Eric Cantor: Let's Paralyze U.S. Air Transportation and Destroy The Economy

Friday, January 8, 2010

No, that's not verbatim what Rep. Eric Cantor (R-"Mini-Me to Minority Leader Boehner’s Dr. Evil") said, but he might as well have. How so? To explain the idiocy, let's begin with a transcript of Cantor's recommendation that we model the U.S. air transportation system after Israel's.
But look, if anybody's flown El Al lately, look at what they do. There is not a passenger that boards those planes that they don't know everything possible about. And that's what we gotta do, that's the scrutiny with which our safety and security folks needs to be employing right now.
Wow. This is so stupid it's even beyond the usual Eric Cantor Stupid level of stupid. Here's a good explanation as to why:
... like most Republican ideas that sound good on the surface it falls apart on closer inspection. To start with El Al is miniscule compared to even the smallest of regional carriers in the United States. They fly 40 flights a day compared to the 87,000 daily flights in the U.S.

Still, they have really good security, right? That is true, they have great security, but here is what it takes. Every single passenger has to arrive at least 3 hours before an El Al flight. Before you get there, they have divided the passengers up by last name. If you have an Arab last name, you will be guaranteed to have an intensive screening, including a body search. I think this is a big part of why Rep. Cantor is pushing El Al security measures; it is a way to get the racial profiling. that the Conservatives are so in love with, implemented.

There is more, though. Even if you do not have an Arab name you will questioned at length by at least three different screeners. If they do not like your answers, you will be treated to the “high risk” screening like those with Arab names.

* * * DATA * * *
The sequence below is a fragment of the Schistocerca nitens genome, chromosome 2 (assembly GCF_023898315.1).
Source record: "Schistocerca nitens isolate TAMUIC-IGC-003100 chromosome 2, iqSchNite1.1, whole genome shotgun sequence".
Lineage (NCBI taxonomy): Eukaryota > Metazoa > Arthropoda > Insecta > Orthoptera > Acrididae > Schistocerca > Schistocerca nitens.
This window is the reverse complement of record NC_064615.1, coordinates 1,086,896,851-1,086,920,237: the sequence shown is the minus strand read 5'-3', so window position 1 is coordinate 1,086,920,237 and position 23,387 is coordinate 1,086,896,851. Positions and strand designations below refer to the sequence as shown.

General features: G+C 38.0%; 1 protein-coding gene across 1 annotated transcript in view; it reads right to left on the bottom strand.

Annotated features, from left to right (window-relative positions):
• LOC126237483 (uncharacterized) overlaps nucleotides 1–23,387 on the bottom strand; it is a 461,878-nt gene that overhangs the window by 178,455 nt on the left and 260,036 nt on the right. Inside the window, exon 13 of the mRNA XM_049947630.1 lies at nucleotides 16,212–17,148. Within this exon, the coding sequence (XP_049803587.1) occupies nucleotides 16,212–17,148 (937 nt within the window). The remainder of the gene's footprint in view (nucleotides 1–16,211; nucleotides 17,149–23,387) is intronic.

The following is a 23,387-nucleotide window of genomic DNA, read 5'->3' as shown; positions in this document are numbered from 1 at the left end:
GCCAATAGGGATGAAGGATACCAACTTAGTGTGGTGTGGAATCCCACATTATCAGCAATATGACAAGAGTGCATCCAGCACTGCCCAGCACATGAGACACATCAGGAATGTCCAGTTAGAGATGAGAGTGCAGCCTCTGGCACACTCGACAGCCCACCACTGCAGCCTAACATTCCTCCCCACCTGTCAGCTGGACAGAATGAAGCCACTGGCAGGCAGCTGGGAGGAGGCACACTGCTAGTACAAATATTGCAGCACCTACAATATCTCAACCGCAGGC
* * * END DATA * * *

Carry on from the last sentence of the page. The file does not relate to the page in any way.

Baggage is intensively screened, if it comes from another air-line it is checked through security again. All baggage is put through a low-pressure chamber to simulate being on a plane to keep bombs set for flight from getting on planes.

Then there is on plane security. On every flight, five of the aisle seats are take up by armed undercover air marshals. Most of the cabin crew and flight crew are ex-military (this is more to do with the fact that military service is compulsory in Israel, but bet your bottom dollar Republicans would like to paramilitarize the airline industry).

This may be what it takes for El Al to secure its fleet of 40 planes, but it is completely un unpractical for a nation that flies as much as we do. The U.S. air system is 2175 times the volume of flights of El Al. There is exactly zero chance of scaling up what works for a very small air line to a system that big.

But that is not Minority Whip Cantors concern. He is on Faux News to stoke the fears of their low information viewers and provide a simple solution to a complex problem, even though that never actually works in the real world. Rep. Cantor is not going to talk about the cost or the hassle or frankly the Constitutional issues behind a government agency like the TSA racially profiling Arab Americans. No, that is not his purpose at all.
So, what is Eric Cantor's purpose here? Very simple: partisan, political gain via fearmongering, nothing more and nothing less. One thing's for sure, Eric Cantor's purpose is not to be helpful or constructive in any way. In fact, if Cantor were in charge of our government and his cuckoo-for-Cocoa-Puffs idea to make the United States just like Israel were implemented, he'd effectively paralyze the U.S. air transportation industry and bring our entire economy to a grinding halt. Which is why I say, "thank [insert deity here] this irresponsible, blowdried, bubble-headed fool is nowhere near the levers of power."

P.S. I just thought of another level of "teh stupid" here: aside from being wildly impractical, Eric Cantor's proposal to have the government "know everything possible about" you violates pretty much everything Republicans claim to believe about limited government, personal privacy, you name it.